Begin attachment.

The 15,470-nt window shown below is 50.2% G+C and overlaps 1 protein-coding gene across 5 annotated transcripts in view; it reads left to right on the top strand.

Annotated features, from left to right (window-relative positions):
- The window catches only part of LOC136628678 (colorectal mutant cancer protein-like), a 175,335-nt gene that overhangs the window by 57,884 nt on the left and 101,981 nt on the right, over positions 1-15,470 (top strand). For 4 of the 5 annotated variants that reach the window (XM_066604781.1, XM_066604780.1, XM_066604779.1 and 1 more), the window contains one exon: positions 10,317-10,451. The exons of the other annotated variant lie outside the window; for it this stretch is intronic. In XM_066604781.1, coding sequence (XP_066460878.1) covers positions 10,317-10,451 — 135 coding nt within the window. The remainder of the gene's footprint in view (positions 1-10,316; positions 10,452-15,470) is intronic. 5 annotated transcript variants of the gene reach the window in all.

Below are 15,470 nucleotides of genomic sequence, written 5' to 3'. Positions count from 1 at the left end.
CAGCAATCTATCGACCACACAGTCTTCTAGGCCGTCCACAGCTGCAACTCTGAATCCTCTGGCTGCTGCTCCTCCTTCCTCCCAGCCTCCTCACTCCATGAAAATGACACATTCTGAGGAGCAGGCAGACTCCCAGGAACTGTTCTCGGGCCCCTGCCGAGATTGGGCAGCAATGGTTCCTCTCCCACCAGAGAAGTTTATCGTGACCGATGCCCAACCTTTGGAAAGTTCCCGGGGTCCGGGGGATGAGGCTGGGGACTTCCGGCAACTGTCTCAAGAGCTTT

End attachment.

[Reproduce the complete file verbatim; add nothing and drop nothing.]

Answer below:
The 15,470-nt window shown below is 50.2% G+C and overlaps 1 protein-coding gene across 5 annotated transcripts in view; it reads left to right on the top strand.

Annotated features, from left to right (window-relative positions):
- The window catches only part of LOC136628678 (colorectal mutant cancer protein-like), a 175,335-nt gene that overhangs the window by 57,884 nt on the left and 101,981 nt on the right, over positions 1-15,470 (top strand). For 4 of the 5 annotated variants that reach the window (XM_066604781.1, XM_066604780.1, XM_066604779.1 and 1 more), the window contains one exon: positions 10,317-10,451. The exons of the other annotated variant lie outside the window; for it this stretch is intronic. In XM_066604781.1, coding sequence (XP_066460878.1) covers positions 10,317-10,451 — 135 coding nt within the window. The remainder of the gene's footprint in view (positions 1-10,316; positions 10,452-15,470) is intronic. 5 annotated transcript variants of the gene reach the window in all.

Below are 15,470 nucleotides of genomic sequence, written 5' to 3'. Positions count from 1 at the left end.
CAGCAATCTATCGACCACACAGTCTTCTAGGCCGTCCACAGCTGCAACTCTGAATCCTCTGGCTGCTGCTCCTCCTTCCTCCCAGCCTCCTCACTCCATGAAAATGACACATTCTGAGGAGCAGGCAGACTCCCAGGAACTGTTCTCGGGCCCCTGCCGAGATTGGGCAGCAATGGTTCCTCTCCCACCAGAGAAGTTTATCGTGACCGATGCCCAACCTTTGGAAAGTTCCCGGGGTCCGGGGGATGAGGCTGGGGACTTCCGGCAACTGTCTCAAGAGCTTT